In our egalitarian country, we don't do heroes well, suggests Lisette Kaleveld. But maybe we underestimate their real importance.
Throw the word "hero" around and you'll conjure up faraway realms - myth, legend, the ghosts of our history books and halls of fame. What is a hero? Not quite god/not quite human, the heroes of classical Greek mythology were self centred and flawed (Achilles could be easily insulted and especially bad tempered), but in serving others, they blundered their way into discovering something of their divine potential.
The idea of a hero, though, sits awkwardly on the mantelpiece of an ordinary life. You think you're not a hero. Even those who have surely earned the title have the good sense to shrug it off. "The one I rescued is the true hero", or "I was just doing my job," say the reluctant heroes of our daily news events and dramas.
We continue to insist on the heroism of others, nonetheless. There's resonance in that timeless action, in the story told in different ways in every culture: something defeated, something gained, danger averted and a land redeemed.
"Heroes promise power to the weak, glamour to the dull, and liberty to the oppressed," says writer Lee Edwards. In the recent response to Barack Obama's US election victory - defined by that uplifting word, hope - perhaps we glimpsed this mythos operating on a grand, global scale.
But in the month of Obama's inauguration and as people, foolishly or not, project hope onto one individual, just one man, let me take you back to the mythic world to meet our favourite hobbit, Frodo.
One of the interesting things about JRR Tolkien's modern myth "Lord of the Rings" is the way it departs from the usual Western fairytale pattern, with not just one, but several, heroes operating on different levels.
Aragorn is the more traditional heroic figure. He defeats the enemy in battle through fearlessness and physical strength. Then there is Wizard Gandalf, whose encounter with the enemy tests him on a spiritual plane. His heroic act is to find the strength to transform darkness into light.
But as we know, the most important hero in our story is Frodo Baggins, charged with the mission to take the One Ring to Mount Doom. Is the humble hobbit up for the greatest task of all? He has so few resources - no magic powers, no armour, and no weaponry. He doesn't even wear shoes. What he does have, however, is a steely fortitude and the ability to stay true to the task before him. Frodo is a hero because he is able to handle himself, and his demons, not necessarily brilliantly, but just enough to continue on, one footstep at a time.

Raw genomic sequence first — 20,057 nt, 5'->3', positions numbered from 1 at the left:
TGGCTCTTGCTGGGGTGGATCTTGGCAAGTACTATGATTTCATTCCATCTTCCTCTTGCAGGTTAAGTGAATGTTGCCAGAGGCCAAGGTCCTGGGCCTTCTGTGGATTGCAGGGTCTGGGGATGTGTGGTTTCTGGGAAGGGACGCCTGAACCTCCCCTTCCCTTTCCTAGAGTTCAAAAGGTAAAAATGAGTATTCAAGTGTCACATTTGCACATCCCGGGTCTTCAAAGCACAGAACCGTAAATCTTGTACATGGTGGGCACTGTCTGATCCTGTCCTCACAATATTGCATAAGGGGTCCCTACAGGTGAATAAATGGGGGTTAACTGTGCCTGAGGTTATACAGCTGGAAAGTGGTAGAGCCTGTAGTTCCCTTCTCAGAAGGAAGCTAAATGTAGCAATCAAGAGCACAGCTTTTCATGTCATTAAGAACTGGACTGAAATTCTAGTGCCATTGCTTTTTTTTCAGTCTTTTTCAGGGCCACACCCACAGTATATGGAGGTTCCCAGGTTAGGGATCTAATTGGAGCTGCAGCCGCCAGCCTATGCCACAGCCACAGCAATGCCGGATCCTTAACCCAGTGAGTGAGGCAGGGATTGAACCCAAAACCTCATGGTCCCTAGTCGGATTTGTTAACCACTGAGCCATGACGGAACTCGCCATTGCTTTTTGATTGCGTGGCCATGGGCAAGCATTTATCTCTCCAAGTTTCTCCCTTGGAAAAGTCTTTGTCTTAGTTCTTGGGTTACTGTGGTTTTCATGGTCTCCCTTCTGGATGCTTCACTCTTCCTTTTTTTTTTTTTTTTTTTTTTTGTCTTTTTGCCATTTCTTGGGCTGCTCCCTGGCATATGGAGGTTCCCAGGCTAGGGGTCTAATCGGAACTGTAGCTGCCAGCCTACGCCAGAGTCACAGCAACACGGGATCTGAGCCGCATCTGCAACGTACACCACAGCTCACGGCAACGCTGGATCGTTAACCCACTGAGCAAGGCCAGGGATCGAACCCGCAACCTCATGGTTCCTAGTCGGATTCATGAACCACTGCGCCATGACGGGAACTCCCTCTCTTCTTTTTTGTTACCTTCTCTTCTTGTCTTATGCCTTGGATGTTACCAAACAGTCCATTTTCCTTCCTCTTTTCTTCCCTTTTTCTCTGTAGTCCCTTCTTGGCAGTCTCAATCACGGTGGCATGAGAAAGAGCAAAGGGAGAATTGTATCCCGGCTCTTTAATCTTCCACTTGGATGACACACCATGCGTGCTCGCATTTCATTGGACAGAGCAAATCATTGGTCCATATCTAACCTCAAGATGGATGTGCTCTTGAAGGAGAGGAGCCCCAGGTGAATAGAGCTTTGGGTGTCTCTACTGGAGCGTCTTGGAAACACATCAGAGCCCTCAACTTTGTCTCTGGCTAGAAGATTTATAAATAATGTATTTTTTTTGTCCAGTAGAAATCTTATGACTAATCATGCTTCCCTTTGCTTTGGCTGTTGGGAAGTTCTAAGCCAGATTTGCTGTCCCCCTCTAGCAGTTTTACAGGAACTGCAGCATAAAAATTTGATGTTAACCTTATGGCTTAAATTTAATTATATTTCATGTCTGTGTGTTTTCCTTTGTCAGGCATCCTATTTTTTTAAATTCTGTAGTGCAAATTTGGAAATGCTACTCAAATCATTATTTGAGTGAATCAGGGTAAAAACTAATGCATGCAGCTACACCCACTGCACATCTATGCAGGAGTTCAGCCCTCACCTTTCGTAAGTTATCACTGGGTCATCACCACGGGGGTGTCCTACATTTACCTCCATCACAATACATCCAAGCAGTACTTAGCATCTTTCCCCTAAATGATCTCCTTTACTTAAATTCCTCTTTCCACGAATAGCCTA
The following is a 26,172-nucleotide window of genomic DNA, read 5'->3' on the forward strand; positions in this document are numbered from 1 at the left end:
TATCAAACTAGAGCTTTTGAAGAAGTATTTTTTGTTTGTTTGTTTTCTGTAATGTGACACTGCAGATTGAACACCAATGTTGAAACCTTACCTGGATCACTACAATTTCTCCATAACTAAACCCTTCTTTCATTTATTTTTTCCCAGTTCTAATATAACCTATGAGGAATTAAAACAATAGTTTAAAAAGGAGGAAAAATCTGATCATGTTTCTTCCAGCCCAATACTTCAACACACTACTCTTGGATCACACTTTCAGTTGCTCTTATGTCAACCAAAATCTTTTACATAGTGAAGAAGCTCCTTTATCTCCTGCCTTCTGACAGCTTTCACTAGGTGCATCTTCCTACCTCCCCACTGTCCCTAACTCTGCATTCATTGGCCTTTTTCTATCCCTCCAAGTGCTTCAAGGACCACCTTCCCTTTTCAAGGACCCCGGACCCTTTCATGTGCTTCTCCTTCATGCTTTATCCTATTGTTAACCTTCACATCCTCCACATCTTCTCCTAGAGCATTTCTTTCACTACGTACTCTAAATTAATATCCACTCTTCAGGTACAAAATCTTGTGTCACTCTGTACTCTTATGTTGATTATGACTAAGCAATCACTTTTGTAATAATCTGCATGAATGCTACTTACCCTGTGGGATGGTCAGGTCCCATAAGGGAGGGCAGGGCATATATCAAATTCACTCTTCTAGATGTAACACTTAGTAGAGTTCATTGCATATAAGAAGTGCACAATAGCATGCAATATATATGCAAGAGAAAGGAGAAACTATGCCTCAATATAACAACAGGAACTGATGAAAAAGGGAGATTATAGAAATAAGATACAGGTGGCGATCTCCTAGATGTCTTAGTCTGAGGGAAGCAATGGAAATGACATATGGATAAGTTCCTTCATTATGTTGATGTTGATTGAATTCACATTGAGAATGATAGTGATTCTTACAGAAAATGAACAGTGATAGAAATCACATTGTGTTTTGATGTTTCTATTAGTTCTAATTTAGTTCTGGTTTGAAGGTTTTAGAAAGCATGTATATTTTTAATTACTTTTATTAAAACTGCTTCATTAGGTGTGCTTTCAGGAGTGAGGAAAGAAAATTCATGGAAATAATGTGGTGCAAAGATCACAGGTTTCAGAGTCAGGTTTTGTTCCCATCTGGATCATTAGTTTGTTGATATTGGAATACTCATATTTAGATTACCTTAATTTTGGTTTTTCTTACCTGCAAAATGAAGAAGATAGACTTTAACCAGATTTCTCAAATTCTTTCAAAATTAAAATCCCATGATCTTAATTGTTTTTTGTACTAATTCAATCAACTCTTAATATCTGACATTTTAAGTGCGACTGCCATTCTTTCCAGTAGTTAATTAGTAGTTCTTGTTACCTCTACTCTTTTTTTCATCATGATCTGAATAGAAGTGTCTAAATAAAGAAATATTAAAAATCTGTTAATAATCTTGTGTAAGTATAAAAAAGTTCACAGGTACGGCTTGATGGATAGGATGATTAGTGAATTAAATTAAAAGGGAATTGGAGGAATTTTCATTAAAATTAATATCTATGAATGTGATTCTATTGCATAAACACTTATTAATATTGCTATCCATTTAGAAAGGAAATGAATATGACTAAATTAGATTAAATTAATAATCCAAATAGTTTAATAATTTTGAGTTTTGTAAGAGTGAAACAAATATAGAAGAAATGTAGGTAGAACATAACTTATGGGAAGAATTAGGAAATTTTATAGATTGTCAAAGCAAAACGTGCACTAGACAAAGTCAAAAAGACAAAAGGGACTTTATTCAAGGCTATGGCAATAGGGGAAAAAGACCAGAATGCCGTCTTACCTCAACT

According to psychiatrist and dream analyst Carl Jung, the hero is a symbol of an inner potential, a kind of psychic vigour. Life is not banal. There are far-off dangers, tricksters and villains everywhere, and enough people in this world are in distress, too; there are times when more will be required of us. The hero reminds us of the hidden resources in us all.
Happily ever after, later
The wise will tell you that to find inner peace one must accept things as they are. But this will never do for the hero. "Use your faults," French singer Edith Piaf once said. Agitation, defiance, rebelliousness, restlessness - all these qualities can power significant action. So, for the hero, the tranquillity of happily ever after is, when needs be, a long way off.
In the movie "American Beauty", Lester Burnham (Kevin Spacey) reflects on his life from the afterlife. What does he see? A nuclear family, an acceptable job, enough money. His suburb is beautifully manicured, the roses neatly pruned, the people around him settled into their own pleasant rhythms. He seems to have made it. But even one year before his death, Lester sees himself as already dead. He says, "I've never felt this... sedated."
What resembles happily ever after might not be if you are only half conscious or barely there. Lee Edwards even puts forward the idea that the land of happily ever after may be "emotionally stagnant and psychically limiting".
The hero is able to suffer a jolt of awakening. Then, like Frodo, they leave the sweet certainty of the Shire to trace a path up the mountain, to make that treacherous journey that will change them forever.
Beyond safe borders is a world in crisis: wars, epidemics, natural disasters, poverty and famine, the natural world destroyed... It takes a hero just to bear the sight, to really see it.
The not-for-profit sector is teeming with heroes who not only pay attention, but also sacrifice their lifestyle and, sometimes, their lives for the humanitarian work they do. In just one of these organisations, MŽdecins Sans Frontires (Doctors without Borders), 23,000 medical professionals every year leave their comfortable lives to provide care to distressed populations in about 80 countries. Living in places like Biafra, Sudan, Rwanda and Sierra Leone, MSF volunteers face substantial risk, but their commitment to the idea that every human being is entitled to medical care shows that modern heroism is alive and well.